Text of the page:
But Allison- he could hear her voice, echoing through the chamber! She was on the other side of the window, she MUST be. Junior’s mind reeled and yet he clung to the only things he could fully grasp- the bars on the windows, and the notion of his friends outside, ready to save him from this monstrous Hell, a Hell that seemed so familiar and yet so wrong. HE was wrong. THIS was all wrong. Were they his friends? Were they even there at all? He fought hard against a growing delirium.

The faint sound of fireworks going off in the distance hardly served to deter Allison, who was hoisted up wobbling by Mikey and Lance as she took care not to cut herself reaching through the long-ruined window in one of the few holes big enough to get her arm through. She called to him desperately. “Sully! Sully, come on, we’re getting you out of there!” Not she, not Mikey, nor even Lance, had the heart to tell them that what they were seeing from the outside utterly horrified them in the same primal, confused way his own surroundings did- they could see him older, with mottled and burnt-looking skin, and a tattered gown draped loosely over his skeletal frame.

He reached for the window as best he could, but he felt so terribly exhausted. Sully looked back at the floor behind him- there was a pattern of uneven boards, and he remembered his special spot down there. A place where he didn’t have to face any of this, where he could be comfortable, and just sit and think a while. It was like… going home. Waking up from a nightmare that couldn’t really happen. He half-shuffled and half-crawled down onto the hard panel flooring as the voices he seemed to dream calling his name began to fade.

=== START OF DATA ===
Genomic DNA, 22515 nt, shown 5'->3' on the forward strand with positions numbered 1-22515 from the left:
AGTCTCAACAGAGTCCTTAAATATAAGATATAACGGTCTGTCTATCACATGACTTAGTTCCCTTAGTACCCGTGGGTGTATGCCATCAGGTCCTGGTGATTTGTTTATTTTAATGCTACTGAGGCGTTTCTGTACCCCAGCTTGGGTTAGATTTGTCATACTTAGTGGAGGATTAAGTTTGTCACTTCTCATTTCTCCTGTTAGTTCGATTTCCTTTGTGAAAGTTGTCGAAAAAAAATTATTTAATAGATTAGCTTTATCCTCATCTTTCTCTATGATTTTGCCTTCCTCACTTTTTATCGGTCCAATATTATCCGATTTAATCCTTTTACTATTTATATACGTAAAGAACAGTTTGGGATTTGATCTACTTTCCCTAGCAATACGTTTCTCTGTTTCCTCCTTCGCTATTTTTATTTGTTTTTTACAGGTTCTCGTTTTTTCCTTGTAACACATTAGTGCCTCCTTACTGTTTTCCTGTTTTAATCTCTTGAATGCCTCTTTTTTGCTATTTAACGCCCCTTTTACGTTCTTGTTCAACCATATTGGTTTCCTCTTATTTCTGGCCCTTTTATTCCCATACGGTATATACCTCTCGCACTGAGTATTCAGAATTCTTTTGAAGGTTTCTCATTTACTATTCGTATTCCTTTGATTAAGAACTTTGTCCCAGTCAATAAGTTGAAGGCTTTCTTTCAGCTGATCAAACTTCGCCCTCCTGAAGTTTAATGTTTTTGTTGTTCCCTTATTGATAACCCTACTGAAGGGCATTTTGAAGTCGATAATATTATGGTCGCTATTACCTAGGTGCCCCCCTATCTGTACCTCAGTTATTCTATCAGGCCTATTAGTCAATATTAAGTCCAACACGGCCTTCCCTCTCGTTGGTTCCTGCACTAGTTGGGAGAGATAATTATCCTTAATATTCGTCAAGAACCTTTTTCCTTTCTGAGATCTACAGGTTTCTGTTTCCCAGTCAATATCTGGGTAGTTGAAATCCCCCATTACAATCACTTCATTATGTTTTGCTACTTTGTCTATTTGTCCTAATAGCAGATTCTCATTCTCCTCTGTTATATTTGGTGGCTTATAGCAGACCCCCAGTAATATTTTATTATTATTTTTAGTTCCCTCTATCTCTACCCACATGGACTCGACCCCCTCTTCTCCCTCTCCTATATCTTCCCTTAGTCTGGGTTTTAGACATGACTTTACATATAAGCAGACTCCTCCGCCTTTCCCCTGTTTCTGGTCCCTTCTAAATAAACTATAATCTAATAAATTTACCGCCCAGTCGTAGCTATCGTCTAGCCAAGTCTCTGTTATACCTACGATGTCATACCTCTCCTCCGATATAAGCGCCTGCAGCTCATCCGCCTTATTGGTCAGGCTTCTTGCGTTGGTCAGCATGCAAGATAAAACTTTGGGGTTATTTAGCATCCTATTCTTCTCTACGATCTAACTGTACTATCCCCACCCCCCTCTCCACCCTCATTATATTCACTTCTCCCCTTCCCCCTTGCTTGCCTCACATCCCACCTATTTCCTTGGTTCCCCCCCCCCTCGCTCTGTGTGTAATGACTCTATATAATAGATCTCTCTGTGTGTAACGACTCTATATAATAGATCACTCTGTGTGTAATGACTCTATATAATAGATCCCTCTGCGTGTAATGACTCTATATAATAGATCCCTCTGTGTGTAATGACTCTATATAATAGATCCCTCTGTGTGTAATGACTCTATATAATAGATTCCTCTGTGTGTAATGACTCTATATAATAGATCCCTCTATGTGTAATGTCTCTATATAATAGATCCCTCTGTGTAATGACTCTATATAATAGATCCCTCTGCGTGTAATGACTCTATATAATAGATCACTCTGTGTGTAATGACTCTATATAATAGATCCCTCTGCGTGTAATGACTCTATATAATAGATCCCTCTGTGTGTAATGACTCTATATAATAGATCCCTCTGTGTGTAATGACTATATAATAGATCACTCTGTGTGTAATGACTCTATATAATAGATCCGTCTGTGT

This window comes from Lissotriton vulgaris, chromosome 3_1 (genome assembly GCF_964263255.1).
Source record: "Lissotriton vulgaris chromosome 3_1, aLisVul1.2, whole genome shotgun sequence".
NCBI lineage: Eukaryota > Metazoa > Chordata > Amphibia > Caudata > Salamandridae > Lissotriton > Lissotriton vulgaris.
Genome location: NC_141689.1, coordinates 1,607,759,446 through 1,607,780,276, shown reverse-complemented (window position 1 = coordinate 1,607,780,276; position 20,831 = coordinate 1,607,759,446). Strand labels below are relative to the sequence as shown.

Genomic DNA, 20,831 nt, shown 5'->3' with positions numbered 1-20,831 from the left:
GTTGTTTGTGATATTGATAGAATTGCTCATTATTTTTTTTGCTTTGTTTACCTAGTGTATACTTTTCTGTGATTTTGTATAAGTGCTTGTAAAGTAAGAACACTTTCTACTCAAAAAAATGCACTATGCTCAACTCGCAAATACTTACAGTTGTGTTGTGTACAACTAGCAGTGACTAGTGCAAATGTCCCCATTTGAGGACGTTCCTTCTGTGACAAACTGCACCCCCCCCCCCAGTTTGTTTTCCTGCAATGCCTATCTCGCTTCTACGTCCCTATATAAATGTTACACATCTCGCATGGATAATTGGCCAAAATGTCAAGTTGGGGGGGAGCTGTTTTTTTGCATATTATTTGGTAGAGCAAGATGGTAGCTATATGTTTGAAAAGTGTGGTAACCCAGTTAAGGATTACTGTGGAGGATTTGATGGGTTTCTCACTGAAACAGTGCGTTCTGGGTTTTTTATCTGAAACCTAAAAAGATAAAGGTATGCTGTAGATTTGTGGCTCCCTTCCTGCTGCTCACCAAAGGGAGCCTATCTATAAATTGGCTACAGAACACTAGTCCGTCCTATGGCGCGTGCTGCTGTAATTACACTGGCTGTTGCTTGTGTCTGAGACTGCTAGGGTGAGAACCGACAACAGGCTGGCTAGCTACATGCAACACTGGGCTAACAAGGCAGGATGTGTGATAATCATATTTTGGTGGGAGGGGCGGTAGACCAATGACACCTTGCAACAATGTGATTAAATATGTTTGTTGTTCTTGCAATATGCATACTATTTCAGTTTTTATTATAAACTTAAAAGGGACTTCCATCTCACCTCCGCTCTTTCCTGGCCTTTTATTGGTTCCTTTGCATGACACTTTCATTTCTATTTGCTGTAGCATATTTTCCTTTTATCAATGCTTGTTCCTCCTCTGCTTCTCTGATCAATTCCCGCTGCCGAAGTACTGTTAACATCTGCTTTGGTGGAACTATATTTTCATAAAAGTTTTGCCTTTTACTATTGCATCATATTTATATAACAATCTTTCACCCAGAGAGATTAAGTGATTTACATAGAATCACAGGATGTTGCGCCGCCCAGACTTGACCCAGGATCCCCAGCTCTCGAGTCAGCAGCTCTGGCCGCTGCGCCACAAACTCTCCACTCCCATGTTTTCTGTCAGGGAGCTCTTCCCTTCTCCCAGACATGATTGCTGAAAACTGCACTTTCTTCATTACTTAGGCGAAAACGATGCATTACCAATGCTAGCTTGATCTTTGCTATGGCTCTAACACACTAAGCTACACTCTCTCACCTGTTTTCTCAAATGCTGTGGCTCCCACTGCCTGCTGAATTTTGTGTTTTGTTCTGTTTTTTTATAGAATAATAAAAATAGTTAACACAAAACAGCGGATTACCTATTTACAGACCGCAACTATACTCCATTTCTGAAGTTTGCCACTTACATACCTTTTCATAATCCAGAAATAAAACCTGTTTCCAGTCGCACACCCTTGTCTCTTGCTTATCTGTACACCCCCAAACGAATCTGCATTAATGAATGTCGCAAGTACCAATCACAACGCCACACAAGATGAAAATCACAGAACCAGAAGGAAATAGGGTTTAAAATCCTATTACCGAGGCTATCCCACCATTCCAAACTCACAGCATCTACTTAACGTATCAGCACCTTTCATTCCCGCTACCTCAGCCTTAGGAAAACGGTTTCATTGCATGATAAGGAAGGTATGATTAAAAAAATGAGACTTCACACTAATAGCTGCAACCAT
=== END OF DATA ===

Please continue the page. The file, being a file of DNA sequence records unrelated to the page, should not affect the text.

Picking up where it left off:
“What is he doing? He’s… I can’t see him anymore!” Lance and Mikey lowered the girl back down as they shared disturbed glances and a feeling of utter hopelessness came over them. As if on cue, the grand finale of the city fireworks went off with a cacophony of pops and shrieks. All three of them ran to the door in a frenzy, smashing and kicking it wildly until all at once it creaked opened, to their surprise. Trembling with uncertainty, Lance put forth his phone, bathing the dusty old room with light. Holding hands the three went in together. “Sully?” There was no reply. “Junior, dude, where are you?” Mikey offered, and his clammy hand gripped Allison’s once more before letting go. After a few tentative steps alleviated their paranoia, they separated to search every possible nook and cranny, which ended in a stumble followed by a loud scream.